By Cal Braid
Sunny South News
The Gem of the West Museum is located in an 83-year-old building in Coaldale full of hundreds of pristine artifacts. The artifacts that aren’t pristine are rugged and sturdy in a way that is strikingly at odds with today’s plastic junk culture.
Craig Day has been the museum’s manager since January 2021, and it’s apparent that in his tenure so far, he has acquired significant knowledge and respect for the house of history that is in his keeping. He explained how the museum came to be.
“The (museum) society formed in 1995. It was a group of Coaldale people, and the first president of the society was Erna Goertzen. The society approached the Town of Coaldale at the time because this building was vacant. The Town purchased the building and allowed the society to operate out of it. Before they opened the museum in 2001, it took about six years to restore it and to get it back to a level where they could house artifacts in it.”
The building was originally a Mennonite Brethren (MB) church, but in 1971, the MB built a new church right in town. The building was eventually converted into a concrete masonry factory, and the former sanctuary has a huge railed-off opening in the hardwood floor that was an adaption made by the factory owner.
Day said, “The gentleman who owned the factory became a part of the society for a while as well, so they eventually transitioned the building into a heritage site.” Storyboards on the museum wall depict the history and transitional phases of the site as it changed over the years, going from a sugar beet field to a church in the 1920s, then a bigger building in the 1930s, and evolving from there over the decades.
“I’m still learning the story as it goes,” Day said. “People come in and tell stories about how they used to come here when it was a church — that’s the joy of a museum. Even working here, I get to learn.”
“Every artifact here has been donated or loaned by a member of the community, with the exception of our Indigenous (display). That collection is on loan from the Royal Alberta Museum (RAB) in Edmonton. We have one of the largest collections in southern Alberta.”
“It was the (work of the) board members and their devotion to the museum to be able to get artifacts in here to represent different areas that reflected Coaldale,” Day said, giving credit where it’s due. “It evolved over time; the exhibits and displays have all grown and become more fleshed out in detail. It’s a growing thing. As far as adhering to museum policies, when it first started it was a society, items just kind of came in.”
However, as it progressed into a museum, Day said there was more documentation involved. He’s given himself a five-year project to see that every item in the place is catalogued and documented properly. The museum houses both what’s on display and many more items in its storage rooms.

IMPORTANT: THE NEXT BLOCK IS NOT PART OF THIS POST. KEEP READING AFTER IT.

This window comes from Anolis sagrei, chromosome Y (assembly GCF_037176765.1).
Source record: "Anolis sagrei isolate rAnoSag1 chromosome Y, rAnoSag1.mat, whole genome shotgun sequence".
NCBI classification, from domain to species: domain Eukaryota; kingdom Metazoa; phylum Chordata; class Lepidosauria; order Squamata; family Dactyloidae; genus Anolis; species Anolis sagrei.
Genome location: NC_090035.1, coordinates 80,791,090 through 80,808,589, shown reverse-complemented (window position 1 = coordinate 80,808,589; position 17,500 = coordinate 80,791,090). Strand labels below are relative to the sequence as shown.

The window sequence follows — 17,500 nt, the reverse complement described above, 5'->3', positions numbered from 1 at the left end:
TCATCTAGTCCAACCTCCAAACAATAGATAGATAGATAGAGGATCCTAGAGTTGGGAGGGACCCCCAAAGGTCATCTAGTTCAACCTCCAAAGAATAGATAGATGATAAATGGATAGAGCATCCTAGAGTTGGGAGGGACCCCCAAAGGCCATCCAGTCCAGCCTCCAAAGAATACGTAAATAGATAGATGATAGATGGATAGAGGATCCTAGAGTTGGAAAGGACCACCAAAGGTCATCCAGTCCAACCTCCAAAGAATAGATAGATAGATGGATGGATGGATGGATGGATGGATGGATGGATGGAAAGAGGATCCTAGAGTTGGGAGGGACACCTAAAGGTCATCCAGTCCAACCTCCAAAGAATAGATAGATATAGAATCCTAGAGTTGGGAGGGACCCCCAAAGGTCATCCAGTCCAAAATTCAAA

On a guided tour, Day pointed out details that were well-served by a deeper description. Down in the basement, there were more exhibits to see. He flipped a light switch and said, “Usually if there are no visitors, we try to leave the lights off. Darkness is good for the artifacts.”
“I know when I give tours to kids, I love the Japanese and the Dutch rooms; the mixing pot of cultures that came to Coaldale.” The rooms are small former Sunday school rooms, and inside one of them is a table covered in a rug.
“When the Dutch were in Holland, they used to get these carpets from Turkey and Hungary that were detailed and elaborate. They loved them and didn’t want to wreck them by walking on them, so they started using them as tablecloths.”
“We get to tell the story of the Japanese and the Chinese,” he said. “A lot of them made it out to Coaldale because farmhands were needed around this area. With that, Coaldale developed this cultural identity, having a Buddhist temple in town.” Origami, kimonos, and artwork are on display.
One of the highlights in the basement is the Indigenous exhibit, beautified by a wall-length mural that was painted by local artist Judith Nickol. One display case, on loan from the RAM, has an exhibit that “shows the complete chronology of the development of projectile points in the plains area, up to the point of European contact when the introduction of metals brought musket balls and bullets,” Day said. “The Indigenous artifact projectile points date back to around 10,000 years.” So, while many of the Coaldale-related artifacts in the collection are around 50 to 110 years old, other items required some serious archaeology to uncover.
The Gem of the West is a fascinating place, hiding in plain sight on Highway 845 at the north edge of Coaldale. You can catch sight of them in the Summer Fest Parade on Aug. 6. Look for Frank and Erna Goertzen’s 1928 Studebaker cruising down the road.
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